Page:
About Knee Arthritis
Characteristics of knee arthritis
There are over 100 types of arthritis, and all of them can affect the knee, and the knee is the most-commonly affected joint. Most patients who have arthritis are over age 50, but certain types and patterns of arthritis can affect younger patients. Arthritis of the knee causes pain, stiffness, and sometimes swelling. Patients with more advanced arthritis find that even simple daily activities like walking, arising from a chair, and performing self-care can be affected. Most patients with arthritis can achieve some measure of relief from activity modifications, pills, or joint injections; however, for some patients these remedies are insufficient to provide a satisfactory quality of life. These patients sometimes consider knee replacement surgery. More details about the common characteristics of knee arthritis follow below:
Pain is the most noticeable symptom of knee arthritis. In most patients, the pain gradually gets worse over time, but sometimes has more sudden “flares” where the symptoms get acutely severe. The pain is almost always worsened by weight-bearing and activity. In some patients, the pain becomes severe enough to limit even routine daily activities.
Morning stiffness is present in certain types of arthritis; patients with this symptom may notice some improvement in knee flexibility over the course of the day. For information about other kinds of arthritis, see our articles on knee arthritis.
Swelling and warmth
Patients with arthritis sometimes will notice these symptoms. If the swelling and warmth are excessive, and are associated with severe pain, inability to bend the knee, and difficulty with weight-bearing, those signs might represent an infection. Such severe symptoms require immediate medical attention
The knee joint has three “compartments” that can be involved with arthritis. Most patients have both symptoms and findings on X-rays that suggest involvement of two or more of these compartments. Patients who have arthritis in two or all three compartments, and who decide to get surgery, most often will undergo total knee replacement.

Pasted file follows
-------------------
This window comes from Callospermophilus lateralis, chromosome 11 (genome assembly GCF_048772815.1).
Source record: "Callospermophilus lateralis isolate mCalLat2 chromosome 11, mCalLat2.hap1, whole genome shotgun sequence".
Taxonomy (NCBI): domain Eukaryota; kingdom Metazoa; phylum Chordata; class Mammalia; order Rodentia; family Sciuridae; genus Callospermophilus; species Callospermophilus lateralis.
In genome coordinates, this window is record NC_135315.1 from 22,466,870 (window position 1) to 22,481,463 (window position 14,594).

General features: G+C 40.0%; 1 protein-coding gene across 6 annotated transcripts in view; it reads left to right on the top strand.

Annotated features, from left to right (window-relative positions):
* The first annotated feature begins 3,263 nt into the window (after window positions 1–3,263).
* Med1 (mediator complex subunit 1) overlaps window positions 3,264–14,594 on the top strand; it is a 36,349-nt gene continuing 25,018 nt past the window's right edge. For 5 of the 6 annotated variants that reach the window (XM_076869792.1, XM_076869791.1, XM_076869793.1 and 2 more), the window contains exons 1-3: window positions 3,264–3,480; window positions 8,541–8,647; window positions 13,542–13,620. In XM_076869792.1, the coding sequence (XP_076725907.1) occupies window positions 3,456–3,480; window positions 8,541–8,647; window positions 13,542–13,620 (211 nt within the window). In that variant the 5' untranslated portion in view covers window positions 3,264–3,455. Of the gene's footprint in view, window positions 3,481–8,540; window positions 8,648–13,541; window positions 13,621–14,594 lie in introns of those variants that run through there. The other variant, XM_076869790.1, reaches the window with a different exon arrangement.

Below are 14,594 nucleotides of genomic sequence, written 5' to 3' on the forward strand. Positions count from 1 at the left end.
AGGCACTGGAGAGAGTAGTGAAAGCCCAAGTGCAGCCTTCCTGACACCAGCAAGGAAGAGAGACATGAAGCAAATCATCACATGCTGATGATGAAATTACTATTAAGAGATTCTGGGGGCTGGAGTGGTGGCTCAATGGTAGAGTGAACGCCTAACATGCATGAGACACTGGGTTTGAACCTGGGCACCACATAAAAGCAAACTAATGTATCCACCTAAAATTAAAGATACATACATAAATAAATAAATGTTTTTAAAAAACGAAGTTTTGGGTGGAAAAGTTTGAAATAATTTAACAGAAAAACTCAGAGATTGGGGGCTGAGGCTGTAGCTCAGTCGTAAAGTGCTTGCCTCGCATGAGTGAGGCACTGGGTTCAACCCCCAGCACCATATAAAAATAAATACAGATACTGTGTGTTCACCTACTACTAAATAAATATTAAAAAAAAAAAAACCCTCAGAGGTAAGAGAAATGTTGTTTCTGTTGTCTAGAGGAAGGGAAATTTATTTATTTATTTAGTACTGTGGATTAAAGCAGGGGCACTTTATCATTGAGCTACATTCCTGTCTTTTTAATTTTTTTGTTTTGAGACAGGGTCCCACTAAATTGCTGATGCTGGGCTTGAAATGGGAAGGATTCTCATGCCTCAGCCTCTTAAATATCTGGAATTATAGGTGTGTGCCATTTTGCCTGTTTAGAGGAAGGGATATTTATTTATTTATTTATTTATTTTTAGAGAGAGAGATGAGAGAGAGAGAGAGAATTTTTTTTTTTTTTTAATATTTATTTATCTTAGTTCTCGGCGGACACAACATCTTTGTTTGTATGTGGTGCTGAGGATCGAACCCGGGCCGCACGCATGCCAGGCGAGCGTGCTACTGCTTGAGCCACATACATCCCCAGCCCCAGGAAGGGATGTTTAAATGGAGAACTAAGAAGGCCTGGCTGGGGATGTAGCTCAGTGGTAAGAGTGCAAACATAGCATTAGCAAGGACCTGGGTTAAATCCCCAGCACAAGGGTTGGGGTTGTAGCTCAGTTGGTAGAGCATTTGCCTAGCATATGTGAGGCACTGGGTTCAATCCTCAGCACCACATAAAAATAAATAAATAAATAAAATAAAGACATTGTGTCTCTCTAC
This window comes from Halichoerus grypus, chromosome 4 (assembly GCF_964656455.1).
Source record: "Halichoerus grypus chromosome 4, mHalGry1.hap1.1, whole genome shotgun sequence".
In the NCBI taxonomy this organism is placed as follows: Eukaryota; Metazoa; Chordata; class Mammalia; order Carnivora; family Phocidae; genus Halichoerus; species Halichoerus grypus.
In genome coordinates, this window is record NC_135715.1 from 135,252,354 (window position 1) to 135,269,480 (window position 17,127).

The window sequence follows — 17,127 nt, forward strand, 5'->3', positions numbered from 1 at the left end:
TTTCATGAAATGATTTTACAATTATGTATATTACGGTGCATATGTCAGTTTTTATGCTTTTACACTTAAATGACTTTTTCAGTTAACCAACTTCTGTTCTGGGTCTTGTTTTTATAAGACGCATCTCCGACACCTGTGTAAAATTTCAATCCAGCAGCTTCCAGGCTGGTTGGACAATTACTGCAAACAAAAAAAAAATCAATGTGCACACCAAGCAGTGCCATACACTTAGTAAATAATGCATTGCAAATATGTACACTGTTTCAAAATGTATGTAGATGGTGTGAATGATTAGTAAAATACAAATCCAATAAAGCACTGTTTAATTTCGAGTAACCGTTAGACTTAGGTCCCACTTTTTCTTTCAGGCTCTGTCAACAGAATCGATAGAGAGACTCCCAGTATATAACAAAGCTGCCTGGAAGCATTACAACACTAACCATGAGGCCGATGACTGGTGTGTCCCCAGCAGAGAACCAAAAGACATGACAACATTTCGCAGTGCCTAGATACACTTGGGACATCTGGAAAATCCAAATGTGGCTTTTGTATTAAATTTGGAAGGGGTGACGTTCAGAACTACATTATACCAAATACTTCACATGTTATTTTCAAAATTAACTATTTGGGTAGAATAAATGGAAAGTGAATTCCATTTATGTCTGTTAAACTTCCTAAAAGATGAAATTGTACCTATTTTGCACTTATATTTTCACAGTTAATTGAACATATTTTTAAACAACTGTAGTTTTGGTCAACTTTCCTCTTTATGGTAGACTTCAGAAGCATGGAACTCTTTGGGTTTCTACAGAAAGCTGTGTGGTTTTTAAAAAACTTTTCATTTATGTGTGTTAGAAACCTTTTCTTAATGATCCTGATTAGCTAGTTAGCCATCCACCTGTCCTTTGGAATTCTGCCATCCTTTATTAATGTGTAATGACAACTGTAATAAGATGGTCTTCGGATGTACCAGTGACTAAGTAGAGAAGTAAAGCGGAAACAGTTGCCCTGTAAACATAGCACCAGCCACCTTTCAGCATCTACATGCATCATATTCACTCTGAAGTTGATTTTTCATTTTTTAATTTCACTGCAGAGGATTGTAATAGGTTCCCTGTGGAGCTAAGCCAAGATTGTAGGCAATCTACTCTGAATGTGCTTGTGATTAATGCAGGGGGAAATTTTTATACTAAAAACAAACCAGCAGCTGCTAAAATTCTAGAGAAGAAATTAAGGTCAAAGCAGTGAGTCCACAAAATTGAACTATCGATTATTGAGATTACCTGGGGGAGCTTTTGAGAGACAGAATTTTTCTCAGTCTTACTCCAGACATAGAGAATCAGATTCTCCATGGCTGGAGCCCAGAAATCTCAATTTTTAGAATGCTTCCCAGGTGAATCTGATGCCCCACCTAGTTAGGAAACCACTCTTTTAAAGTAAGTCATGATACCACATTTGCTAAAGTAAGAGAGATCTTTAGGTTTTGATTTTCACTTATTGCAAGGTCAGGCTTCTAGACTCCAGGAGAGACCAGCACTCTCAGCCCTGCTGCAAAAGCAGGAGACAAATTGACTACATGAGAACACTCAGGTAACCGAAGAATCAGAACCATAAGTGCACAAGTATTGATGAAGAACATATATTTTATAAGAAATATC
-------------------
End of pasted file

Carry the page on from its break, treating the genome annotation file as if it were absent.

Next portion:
However, some patients have arthritis limited to one compartment of the knee–most commonly the medial side. When patients with one-compartment arthritis (also called “unicompartmental” arthritis) decide to get surgery, they may be candidates for minimally-invasive partial knee replacement (mini knee)
Types of Arthritis
This broad category includes a wide variety of diagnoses, including Rheumatoid arthritis, lupus, gout, and many others. It is important that patients with these conditions be followed by a qualified rheumatologist, as there are a number of exciting new treatments that may decrease the symptoms and perhaps even slow the progression of the joint damage.
Patients with inflammatory arthritis of the knee usually have joint damage in all three compartments, and therefore are not good candidates for partial knee replacement. However, inflammatory arthritis patients who decide to have total knee replacement have an extremely high likelihood of success; these patients often experience total or near-total pain relief following a well-performed joint replacement.
Osteoarthritis is also called OA or “degenerative joint disease.” OA patients represent the large majority of arthritis sufferers. OA may affect multiple joints, or it may be localized to the involved knee. Activity limitations due to pain are the hallmarks of this disease.
OA patients who have symptoms limited to one compartment of the knee sometimes are good candidates for minimally-invasive partial knee replacement (mini knee).
Sometimes patients with knee pain don’t have arthritis at all. Each knee has two rings of cartilage called “menisci” (this is the plural form of “meniscus”. The menisci work similarly to shock absorbers in a car.
Menisci may be torn acutely, in a fall or as the result of other trauma, or they may develop degenerative tears from wear-and-tear over many years. Patients with meniscus tears experience pain along the inside or outside of the knee. The pain is worse with deep squatting or twisting. Popping and locking of the knee are also occasional symptoms of meniscus tears. Since some of these symptoms may be present with arthritis, and the treatment of arthritis is different from that of meniscus tears, it is important to make the correct diagnosis. A good orthopedic surgeon can distinguish the two conditions by taking a thorough history, performing a careful physical examination, and by obtaining imaging tests.